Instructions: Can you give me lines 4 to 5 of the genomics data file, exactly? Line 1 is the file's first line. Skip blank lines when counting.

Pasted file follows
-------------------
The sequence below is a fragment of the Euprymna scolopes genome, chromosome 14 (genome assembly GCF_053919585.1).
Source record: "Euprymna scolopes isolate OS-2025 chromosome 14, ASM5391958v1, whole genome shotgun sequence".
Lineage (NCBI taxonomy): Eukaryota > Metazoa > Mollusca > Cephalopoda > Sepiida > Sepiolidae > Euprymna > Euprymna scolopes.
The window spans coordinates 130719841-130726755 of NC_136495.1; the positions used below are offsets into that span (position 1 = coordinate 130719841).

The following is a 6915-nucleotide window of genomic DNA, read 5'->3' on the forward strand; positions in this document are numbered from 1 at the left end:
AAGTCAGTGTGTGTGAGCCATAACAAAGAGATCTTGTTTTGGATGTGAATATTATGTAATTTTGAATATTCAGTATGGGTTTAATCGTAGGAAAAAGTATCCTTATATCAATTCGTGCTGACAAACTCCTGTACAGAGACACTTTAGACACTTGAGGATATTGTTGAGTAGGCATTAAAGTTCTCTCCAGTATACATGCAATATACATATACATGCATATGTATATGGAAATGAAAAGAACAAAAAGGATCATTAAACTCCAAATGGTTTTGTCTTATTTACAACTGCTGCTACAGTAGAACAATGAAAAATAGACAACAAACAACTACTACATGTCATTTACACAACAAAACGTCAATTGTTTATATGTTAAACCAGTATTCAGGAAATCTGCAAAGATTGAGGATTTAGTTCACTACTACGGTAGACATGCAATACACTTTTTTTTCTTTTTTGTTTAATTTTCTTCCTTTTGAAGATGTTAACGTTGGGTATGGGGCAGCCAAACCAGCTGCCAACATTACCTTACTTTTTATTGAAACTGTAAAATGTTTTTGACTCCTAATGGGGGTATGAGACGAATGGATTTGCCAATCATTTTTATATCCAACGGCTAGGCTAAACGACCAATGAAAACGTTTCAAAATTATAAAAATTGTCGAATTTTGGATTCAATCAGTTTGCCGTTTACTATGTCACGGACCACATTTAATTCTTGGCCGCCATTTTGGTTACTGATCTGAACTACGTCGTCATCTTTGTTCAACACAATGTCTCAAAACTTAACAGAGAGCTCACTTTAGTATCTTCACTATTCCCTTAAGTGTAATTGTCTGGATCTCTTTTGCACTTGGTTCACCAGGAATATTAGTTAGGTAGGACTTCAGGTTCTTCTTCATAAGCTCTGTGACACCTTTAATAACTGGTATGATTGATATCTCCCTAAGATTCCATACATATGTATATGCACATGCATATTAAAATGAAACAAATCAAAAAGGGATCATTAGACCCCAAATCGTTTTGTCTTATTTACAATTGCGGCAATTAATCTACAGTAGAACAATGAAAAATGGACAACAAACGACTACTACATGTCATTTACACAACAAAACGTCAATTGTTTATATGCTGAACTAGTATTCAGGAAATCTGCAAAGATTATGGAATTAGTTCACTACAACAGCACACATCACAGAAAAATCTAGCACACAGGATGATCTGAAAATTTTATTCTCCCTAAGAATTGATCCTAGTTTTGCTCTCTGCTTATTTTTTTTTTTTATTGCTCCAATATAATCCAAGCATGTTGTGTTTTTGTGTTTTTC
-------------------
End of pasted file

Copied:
The window spans coordinates 130719841-130726755 of NC_136495.1; the positions used below are offsets into that span (position 1 = coordinate 130719841).

The following is a 6915-nucleotide window of genomic DNA, read 5'->3' on the forward strand; positions in this document are numbered from 1 at the left end: